Flipkart-owned online fashion retailer Myntra wants to be profitable by 2018. The company’s revenue has grown 80% year on year and it is on track to achieve $1 billion in gross sales by the end of FY17, a top company executive said.
“In the next year we want to double our revenue to $2 billion. We are also set to achieve profitability in the financial year 2018,” Ananth Narayanan, the chief executive officer of Myntra, said.
The company’s revenue has grown 80% year on year and it is on track to achieve $1 billion in gross sales by the end of FY17, a top company executive said.
The fashion retailer was already profitable at an operational level at the end of June 2016, according to sources. Turning Myntra profitable at an EBITDA (earnings, before interest expenses, taxes, depreciation and amortization) level was the 12-18 months goal set by the company at the time.
The fashion retailer’s performance is one of the few things working for Flipkart, its parent company working against a stagnating e-commerce market and aggressive rival Amazon. Filpkart, which is India’s most valuable internet business now, has seen successive markdowns in its valuation and senior level exits in the recent past. The latest in a series of markdowns was by Morgan Stanley. Flipkart’s chief technology officer Peeyush Ranjan and head of private labels Mausam Bhatt quit the company last month.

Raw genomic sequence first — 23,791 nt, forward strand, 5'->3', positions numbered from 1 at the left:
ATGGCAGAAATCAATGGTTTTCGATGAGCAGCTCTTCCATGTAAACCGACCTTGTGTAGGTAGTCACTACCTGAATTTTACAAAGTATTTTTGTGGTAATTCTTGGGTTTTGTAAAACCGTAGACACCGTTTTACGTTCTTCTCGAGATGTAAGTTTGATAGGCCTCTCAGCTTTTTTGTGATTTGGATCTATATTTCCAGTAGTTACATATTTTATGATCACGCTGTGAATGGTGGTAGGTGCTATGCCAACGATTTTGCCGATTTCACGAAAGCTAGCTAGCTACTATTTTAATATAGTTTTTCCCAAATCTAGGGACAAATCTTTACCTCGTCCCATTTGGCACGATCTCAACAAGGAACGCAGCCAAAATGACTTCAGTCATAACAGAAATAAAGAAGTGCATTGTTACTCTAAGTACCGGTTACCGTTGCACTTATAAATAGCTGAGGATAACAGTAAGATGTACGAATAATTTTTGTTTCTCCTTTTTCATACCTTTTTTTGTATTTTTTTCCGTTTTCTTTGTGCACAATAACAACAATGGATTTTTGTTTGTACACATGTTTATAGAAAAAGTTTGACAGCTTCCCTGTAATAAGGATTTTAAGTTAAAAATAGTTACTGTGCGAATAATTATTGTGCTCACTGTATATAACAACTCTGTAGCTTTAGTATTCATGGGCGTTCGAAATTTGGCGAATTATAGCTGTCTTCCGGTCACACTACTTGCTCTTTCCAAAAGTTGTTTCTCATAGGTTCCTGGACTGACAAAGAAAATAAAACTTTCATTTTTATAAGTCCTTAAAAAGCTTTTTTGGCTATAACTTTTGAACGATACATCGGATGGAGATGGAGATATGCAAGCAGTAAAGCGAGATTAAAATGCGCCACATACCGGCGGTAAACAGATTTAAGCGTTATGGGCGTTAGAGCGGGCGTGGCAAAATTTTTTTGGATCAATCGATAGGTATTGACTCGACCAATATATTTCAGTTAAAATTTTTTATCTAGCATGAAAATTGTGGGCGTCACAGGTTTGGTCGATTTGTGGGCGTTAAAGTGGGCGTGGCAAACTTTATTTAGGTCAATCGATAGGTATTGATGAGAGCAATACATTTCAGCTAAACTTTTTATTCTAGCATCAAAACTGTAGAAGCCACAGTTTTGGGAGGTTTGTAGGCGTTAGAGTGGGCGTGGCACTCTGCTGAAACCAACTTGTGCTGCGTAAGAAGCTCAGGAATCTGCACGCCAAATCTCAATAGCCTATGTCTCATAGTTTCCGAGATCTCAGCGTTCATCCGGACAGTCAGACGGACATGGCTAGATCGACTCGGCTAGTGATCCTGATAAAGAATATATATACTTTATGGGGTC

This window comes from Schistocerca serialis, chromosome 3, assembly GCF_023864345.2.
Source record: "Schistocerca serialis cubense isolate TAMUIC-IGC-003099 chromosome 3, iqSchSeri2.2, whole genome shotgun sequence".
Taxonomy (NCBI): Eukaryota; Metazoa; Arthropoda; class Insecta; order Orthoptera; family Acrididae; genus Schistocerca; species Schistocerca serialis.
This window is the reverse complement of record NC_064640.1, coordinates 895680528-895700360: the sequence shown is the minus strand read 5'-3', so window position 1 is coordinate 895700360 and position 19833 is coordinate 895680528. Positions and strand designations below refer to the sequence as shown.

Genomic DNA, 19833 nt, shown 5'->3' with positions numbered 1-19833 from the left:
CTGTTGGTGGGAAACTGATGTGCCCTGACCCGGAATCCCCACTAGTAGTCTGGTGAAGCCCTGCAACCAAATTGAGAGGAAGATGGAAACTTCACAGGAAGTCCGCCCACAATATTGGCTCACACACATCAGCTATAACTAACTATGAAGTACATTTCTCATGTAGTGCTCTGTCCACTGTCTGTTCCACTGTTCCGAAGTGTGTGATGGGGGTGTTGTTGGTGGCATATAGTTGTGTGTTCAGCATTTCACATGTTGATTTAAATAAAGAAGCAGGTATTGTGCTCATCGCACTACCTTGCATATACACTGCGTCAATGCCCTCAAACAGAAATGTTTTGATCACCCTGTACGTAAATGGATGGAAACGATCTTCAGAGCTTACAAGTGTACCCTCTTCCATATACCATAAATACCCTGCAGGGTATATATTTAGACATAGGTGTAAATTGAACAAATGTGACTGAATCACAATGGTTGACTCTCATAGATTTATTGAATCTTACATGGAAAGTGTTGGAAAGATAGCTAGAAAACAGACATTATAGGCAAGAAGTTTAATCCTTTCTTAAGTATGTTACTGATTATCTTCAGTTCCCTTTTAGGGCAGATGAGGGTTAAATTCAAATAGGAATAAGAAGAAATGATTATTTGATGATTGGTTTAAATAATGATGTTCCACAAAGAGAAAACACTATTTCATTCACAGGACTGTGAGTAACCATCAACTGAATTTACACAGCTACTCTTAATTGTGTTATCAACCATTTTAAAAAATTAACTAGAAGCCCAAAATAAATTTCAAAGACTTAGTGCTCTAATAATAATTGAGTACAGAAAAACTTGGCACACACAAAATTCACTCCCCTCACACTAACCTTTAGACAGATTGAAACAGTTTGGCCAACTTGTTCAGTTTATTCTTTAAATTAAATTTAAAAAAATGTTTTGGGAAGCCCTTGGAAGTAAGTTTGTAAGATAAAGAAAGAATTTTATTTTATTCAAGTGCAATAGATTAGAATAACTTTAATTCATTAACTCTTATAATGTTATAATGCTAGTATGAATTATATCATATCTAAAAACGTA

In an interview with FactorDaily, newly appointed chief technology officer of Myntra, Ajit Narayanan said that the company wants to focus on building a conversational interface, look at new technologies like virtual reality and find new modes of shopping. Shamik Sharma, who was chief technology officer at Myntra, has quit the company.
“There will be dramatic changes in our tech approach, watch out. We have barely touched the surface,” added chief technology officer Narayanan. The company will invest on artificial intelligence to help drive product discovery and assisted buying, he said.
The company will invest on artificial intelligence to help drive product discovery and assisted buying, said Ajit Narayanan, Myntra CTO.
The technology team in Bengaluru is also working on learning more about consumer behaviour at the payment gateway level to improve transaction rate. Currently, 35-40% of transactions do not go through because of problems at payment level, he said. The idea is to take it to less than 30%.
Myntra had acquired Jabong in July for $70 million. The two used to compete for customers by giving discounts to shoppers. The acquisition helps Myntra cut discount and inch closer to profitability.
Between Jabong and Myntra, the company currently has nearly 18 million monthly shoppers with over 200 brands selling to consumers.
Also read: Project Fixkart (Part Deux)